The stream of distressing economic developments around the globe has been relentless in recent months. But it's nothing that has to stand in the way of rapidly growing your business.
No doubt you've heard your share of troubling news about China and other emerging market economies, as well as market gyrations caused by the falling price of oil and other commodities. And while the U.S. economy has remained comparatively stable, most economists surmise that without really strong global demand, the country's low level of economic growth is likely to continue for some time.
Happily, businesses on the Inc. 5000 list of the U.S.'s fastest-growing private companies are showing how to overcome the doldrums. Here's a snapshot of four companies, from four different industries, who are deftly strategizing ways to keep sales brisk in today's uncertain climate.
Whiplash Merchandising, a shipping logistics company for online retailers based in Ann Arbor, Michigan, is No. 457 on the Inc. 5000 list, with revenue of $3.8 million in 2015. It plans to increase revenues by 80 percent this year in part by helping foreign e-commerce companies sell to U.S. consumers. In late 2015, it opened a division in London to handle European sales to the U.S., as well as sales from U.S. merchants to customers overseas. "Two percent growth wouldn't give me the self-determination or motivation to get out of bed," says James Marks, the company's chief executive and co-founder. Whiplash is also exploring logistics opportunities in China, to allow U.S. companies to sell there.
Express Modular of Martinsburg, West Virginia, a modular home-building business founded by Kenneth Semler in 2008, has 10 employees and $8 million in revenue. It's No. 378 on the Inc. 5000. Semler is tapping pent-up demand from new homebuyers who have a price point between $250,000 and $1 million. He expects to increase sales by about 25 percent to $8 million in 2016, partly by appealing to home purchasers who don't want to wait the typical year or more for a new home. By contrast, Semler says his modular homes take six months or less to construct, so customers holding construction loans can move into their new houses sooner and need less time and money for their interim accommodations. For 2016, Semler hopes to increase to 80 the number of homes his company sells, from 50 last year. While Express Modular has traditionally gotten most of its sales from the Northeast and Mid-Atlantic states, it's focusing more attention on the Northwest and upper Midwest states, which Semler says are ripe for his product. He's also trying to ramp up sales by beefing up his website's capacity (for example, by showing more housing floor plans), and by partnering with real estate agents.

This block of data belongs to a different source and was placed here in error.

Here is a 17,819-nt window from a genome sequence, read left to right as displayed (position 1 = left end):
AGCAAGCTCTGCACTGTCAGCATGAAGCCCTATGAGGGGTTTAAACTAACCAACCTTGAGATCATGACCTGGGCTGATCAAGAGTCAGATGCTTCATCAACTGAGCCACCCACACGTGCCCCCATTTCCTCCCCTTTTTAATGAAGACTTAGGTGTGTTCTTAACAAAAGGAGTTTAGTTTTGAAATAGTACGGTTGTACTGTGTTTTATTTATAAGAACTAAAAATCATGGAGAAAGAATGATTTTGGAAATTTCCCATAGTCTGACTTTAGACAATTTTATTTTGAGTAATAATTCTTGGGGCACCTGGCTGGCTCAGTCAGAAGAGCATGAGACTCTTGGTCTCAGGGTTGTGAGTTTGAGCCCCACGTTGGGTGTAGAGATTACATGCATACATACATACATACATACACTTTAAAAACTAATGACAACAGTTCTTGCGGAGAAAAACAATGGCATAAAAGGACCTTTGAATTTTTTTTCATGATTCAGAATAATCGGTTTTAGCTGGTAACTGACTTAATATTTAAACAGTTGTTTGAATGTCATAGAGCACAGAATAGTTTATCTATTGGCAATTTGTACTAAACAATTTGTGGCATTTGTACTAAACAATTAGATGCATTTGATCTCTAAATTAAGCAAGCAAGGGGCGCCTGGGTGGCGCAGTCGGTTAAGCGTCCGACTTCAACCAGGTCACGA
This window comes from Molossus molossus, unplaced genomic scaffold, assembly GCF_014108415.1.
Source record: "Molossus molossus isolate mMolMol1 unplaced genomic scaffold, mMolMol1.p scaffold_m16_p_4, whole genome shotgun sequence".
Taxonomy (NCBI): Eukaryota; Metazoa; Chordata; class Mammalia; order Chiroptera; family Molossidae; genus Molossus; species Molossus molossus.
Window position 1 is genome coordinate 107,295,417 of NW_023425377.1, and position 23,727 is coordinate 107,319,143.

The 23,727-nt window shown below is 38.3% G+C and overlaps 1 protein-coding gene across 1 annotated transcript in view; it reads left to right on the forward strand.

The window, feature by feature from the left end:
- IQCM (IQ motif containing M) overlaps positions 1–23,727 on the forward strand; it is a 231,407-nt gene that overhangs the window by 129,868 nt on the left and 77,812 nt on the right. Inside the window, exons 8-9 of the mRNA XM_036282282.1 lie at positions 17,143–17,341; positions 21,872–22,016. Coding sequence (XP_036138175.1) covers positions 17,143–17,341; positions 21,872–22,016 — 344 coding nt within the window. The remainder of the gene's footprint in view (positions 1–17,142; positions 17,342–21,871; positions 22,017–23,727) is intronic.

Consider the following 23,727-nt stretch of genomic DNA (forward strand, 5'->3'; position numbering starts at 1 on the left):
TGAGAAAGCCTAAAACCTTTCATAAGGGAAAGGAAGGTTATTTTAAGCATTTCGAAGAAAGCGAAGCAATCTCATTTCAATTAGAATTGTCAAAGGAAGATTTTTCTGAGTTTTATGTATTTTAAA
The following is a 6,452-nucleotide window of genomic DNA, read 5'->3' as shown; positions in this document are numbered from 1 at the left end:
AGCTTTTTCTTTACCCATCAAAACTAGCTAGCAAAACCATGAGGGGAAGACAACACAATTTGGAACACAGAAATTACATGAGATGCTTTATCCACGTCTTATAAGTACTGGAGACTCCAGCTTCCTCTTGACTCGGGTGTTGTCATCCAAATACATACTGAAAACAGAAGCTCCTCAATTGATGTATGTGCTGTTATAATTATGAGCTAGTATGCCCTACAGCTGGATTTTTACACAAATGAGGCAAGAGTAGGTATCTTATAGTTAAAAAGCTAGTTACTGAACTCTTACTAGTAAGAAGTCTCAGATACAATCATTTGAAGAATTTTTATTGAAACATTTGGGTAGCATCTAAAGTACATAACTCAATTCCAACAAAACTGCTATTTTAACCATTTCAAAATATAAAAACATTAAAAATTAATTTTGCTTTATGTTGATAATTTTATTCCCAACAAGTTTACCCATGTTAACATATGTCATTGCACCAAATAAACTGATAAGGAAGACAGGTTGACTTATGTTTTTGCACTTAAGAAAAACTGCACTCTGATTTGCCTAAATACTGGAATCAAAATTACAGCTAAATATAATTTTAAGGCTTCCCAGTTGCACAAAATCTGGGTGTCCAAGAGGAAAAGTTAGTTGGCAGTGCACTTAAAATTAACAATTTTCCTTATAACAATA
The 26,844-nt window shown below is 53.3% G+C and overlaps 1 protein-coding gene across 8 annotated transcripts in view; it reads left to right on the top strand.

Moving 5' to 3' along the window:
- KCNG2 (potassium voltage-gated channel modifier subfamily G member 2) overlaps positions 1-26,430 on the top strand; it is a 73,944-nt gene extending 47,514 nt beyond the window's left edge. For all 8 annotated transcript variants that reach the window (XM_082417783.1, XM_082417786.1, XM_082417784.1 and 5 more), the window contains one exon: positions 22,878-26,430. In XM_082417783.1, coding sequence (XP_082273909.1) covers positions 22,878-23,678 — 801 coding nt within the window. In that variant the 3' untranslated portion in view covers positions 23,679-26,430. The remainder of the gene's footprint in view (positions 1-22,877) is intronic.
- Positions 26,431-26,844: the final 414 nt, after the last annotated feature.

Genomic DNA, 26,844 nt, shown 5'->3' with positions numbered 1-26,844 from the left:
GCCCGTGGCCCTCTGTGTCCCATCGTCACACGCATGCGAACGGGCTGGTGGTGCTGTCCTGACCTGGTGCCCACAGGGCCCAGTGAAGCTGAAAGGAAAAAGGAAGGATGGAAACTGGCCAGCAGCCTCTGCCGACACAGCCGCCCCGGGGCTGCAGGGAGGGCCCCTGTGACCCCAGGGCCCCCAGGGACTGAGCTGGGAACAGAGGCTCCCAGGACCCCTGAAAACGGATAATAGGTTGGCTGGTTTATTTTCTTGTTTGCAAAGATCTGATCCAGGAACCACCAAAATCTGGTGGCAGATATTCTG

Optima Tax Relief is No. 3 on the Inc. 5000. The Santa Ana, California, company expects to grow revenues by 45 percent to $80 million in 2016 by rolling out more services. Although Optima's bread and butter is in tax and debt resolution services for small businesses and consumers, in the last year it has expanded into tax preparation. Harry Langenberg, the company's managing partner and founder, says the company has managed to stay atop the Inc. list by increasing its offerings, such as a web portal that lets new clients enroll and check their accounts, as well as by tapping new social media-based advertising opportunities. Optima has also created new services for the increasing rolls of 1099 workers cropping up from Uber and Airbnb, who need to keep track of what they owe on a quarterly basis, Langenberg says. Contract workers, including independent contractors with their own businesses and the new breed of 1099 workers, now make up two-thirds of his customer base, up from 50 percent a year ago. "It is our fastest-growing segment," Langengberg says.
Andy & Evan Industries, based in New York City, sells upscale children's clothing to high-end retailers such as Bloomingdale's, Neiman Marcus, and Saks Fifth Avenue. It manufactures in China, and has been able to get savings of 5 to 20 percent on costs due to the economic headwinds that country is currently facing. It's done that by moving parts of its production from plants in heavily populated, more expensive coastal areas to places farther inland. In an attempt to increase revenues, partner and co-founder Jonathan Perl last year began selling online, both through his own website and via his established retailers. Meanwhile, he's also recently tapped markets in Western Europe, specifically through more downmarket retailers. "It's a great situation for us, because it does not dilute our offering here," says Perl. Andy & Evan is No. 142 on the Inc. 5000, and expects 25 percent revenue growth in 2016, to about $5 million.